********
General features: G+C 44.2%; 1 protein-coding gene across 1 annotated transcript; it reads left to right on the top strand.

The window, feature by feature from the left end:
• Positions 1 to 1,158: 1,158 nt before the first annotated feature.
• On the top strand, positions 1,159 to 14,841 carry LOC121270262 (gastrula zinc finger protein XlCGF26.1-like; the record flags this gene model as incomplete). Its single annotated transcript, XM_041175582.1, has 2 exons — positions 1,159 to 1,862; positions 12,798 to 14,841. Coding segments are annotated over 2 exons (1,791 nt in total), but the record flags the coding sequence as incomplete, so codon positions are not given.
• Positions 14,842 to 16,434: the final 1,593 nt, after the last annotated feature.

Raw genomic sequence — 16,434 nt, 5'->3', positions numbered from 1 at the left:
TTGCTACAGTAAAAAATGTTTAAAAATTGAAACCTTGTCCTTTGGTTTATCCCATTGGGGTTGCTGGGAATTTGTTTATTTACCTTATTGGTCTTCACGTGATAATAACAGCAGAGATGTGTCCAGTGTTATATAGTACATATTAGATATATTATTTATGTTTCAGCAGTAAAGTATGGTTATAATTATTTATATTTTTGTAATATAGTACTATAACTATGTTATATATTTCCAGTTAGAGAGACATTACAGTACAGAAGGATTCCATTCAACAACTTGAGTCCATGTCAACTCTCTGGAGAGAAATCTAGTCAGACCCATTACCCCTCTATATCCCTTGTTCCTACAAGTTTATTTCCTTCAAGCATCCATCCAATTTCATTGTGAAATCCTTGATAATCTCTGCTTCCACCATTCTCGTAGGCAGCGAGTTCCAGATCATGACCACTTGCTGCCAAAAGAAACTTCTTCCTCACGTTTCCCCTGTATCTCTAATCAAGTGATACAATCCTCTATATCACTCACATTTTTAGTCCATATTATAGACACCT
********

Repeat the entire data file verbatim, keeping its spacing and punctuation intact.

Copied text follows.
General features: G+C 44.2%; 1 protein-coding gene across 1 annotated transcript; it reads left to right on the top strand.

The window, feature by feature from the left end:
• Positions 1 to 1,158: 1,158 nt before the first annotated feature.
• On the top strand, positions 1,159 to 14,841 carry LOC121270262 (gastrula zinc finger protein XlCGF26.1-like; the record flags this gene model as incomplete). Its single annotated transcript, XM_041175582.1, has 2 exons — positions 1,159 to 1,862; positions 12,798 to 14,841. Coding segments are annotated over 2 exons (1,791 nt in total), but the record flags the coding sequence as incomplete, so codon positions are not given.
• Positions 14,842 to 16,434: the final 1,593 nt, after the last annotated feature.

Raw genomic sequence — 16,434 nt, 5'->3', positions numbered from 1 at the left:
TTGCTACAGTAAAAAATGTTTAAAAATTGAAACCTTGTCCTTTGGTTTATCCCATTGGGGTTGCTGGGAATTTGTTTATTTACCTTATTGGTCTTCACGTGATAATAACAGCAGAGATGTGTCCAGTGTTATATAGTACATATTAGATATATTATTTATGTTTCAGCAGTAAAGTATGGTTATAATTATTTATATTTTTGTAATATAGTACTATAACTATGTTATATATTTCCAGTTAGAGAGACATTACAGTACAGAAGGATTCCATTCAACAACTTGAGTCCATGTCAACTCTCTGGAGAGAAATCTAGTCAGACCCATTACCCCTCTATATCCCTTGTTCCTACAAGTTTATTTCCTTCAAGCATCCATCCAATTTCATTGTGAAATCCTTGATAATCTCTGCTTCCACCATTCTCGTAGGCAGCGAGTTCCAGATCATGACCACTTGCTGCCAAAAGAAACTTCTTCCTCACGTTTCCCCTGTATCTCTAATCAAGTGATACAATCCTCTATATCACTCACATTTTTAGTCCATATTATAGACACCT